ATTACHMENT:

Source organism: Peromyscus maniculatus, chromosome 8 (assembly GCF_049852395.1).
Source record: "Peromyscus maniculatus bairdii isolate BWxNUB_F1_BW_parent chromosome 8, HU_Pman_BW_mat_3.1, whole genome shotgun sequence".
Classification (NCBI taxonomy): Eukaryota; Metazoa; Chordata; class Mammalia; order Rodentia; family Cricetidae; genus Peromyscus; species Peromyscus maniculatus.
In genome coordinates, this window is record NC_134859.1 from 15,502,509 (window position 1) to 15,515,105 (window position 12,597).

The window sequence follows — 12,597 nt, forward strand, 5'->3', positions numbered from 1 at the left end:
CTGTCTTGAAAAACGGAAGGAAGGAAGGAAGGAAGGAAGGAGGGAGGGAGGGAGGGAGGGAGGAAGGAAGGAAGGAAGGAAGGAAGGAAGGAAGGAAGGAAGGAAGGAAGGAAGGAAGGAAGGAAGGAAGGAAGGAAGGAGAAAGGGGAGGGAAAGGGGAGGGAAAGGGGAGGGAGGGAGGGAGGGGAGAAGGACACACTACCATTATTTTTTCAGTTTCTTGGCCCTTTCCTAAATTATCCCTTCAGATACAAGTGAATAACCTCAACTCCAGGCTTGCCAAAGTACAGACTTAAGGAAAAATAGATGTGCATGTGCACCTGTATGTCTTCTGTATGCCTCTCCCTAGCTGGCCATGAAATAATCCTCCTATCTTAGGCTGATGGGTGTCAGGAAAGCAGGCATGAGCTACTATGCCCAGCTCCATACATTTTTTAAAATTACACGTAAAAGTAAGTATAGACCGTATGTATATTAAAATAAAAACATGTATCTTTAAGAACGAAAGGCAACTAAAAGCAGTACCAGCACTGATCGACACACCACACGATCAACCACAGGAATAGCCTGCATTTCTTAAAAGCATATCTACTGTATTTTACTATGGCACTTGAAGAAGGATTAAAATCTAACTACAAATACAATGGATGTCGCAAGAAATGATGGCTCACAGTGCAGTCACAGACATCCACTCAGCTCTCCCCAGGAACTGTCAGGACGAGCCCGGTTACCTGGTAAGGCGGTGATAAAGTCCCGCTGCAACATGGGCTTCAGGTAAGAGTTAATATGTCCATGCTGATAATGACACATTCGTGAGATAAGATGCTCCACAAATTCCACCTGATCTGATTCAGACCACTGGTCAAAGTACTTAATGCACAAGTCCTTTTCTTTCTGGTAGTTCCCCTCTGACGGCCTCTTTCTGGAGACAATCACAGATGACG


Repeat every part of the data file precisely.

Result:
Source organism: Peromyscus maniculatus, chromosome 8 (assembly GCF_049852395.1).
Source record: "Peromyscus maniculatus bairdii isolate BWxNUB_F1_BW_parent chromosome 8, HU_Pman_BW_mat_3.1, whole genome shotgun sequence".
Classification (NCBI taxonomy): Eukaryota; Metazoa; Chordata; class Mammalia; order Rodentia; family Cricetidae; genus Peromyscus; species Peromyscus maniculatus.
In genome coordinates, this window is record NC_134859.1 from 15,502,509 (window position 1) to 15,515,105 (window position 12,597).

The window sequence follows — 12,597 nt, forward strand, 5'->3', positions numbered from 1 at the left end:
CTGTCTTGAAAAACGGAAGGAAGGAAGGAAGGAAGGAAGGAGGGAGGGAGGGAGGGAGGGAGGAAGGAAGGAAGGAAGGAAGGAAGGAAGGAAGGAAGGAAGGAAGGAAGGAAGGAAGGAAGGAAGGAAGGAAGGAAGGAGAAAGGGGAGGGAAAGGGGAGGGAAAGGGGAGGGAGGGAGGGAGGGGAGAAGGACACACTACCATTATTTTTTCAGTTTCTTGGCCCTTTCCTAAATTATCCCTTCAGATACAAGTGAATAACCTCAACTCCAGGCTTGCCAAAGTACAGACTTAAGGAAAAATAGATGTGCATGTGCACCTGTATGTCTTCTGTATGCCTCTCCCTAGCTGGCCATGAAATAATCCTCCTATCTTAGGCTGATGGGTGTCAGGAAAGCAGGCATGAGCTACTATGCCCAGCTCCATACATTTTTTAAAATTACACGTAAAAGTAAGTATAGACCGTATGTATATTAAAATAAAAACATGTATCTTTAAGAACGAAAGGCAACTAAAAGCAGTACCAGCACTGATCGACACACCACACGATCAACCACAGGAATAGCCTGCATTTCTTAAAAGCATATCTACTGTATTTTACTATGGCACTTGAAGAAGGATTAAAATCTAACTACAAATACAATGGATGTCGCAAGAAATGATGGCTCACAGTGCAGTCACAGACATCCACTCAGCTCTCCCCAGGAACTGTCAGGACGAGCCCGGTTACCTGGTAAGGCGGTGATAAAGTCCCGCTGCAACATGGGCTTCAGGTAAGAGTTAATATGTCCATGCTGATAATGACACATTCGTGAGATAAGATGCTCCACAAATTCCACCTGATCTGATTCAGACCACTGGTCAAAGTACTTAATGCACAAGTCCTTTTCTTTCTGGTAGTTCCCCTCTGACGGCCTCTTTCTGGAGACAATCACAGATGACG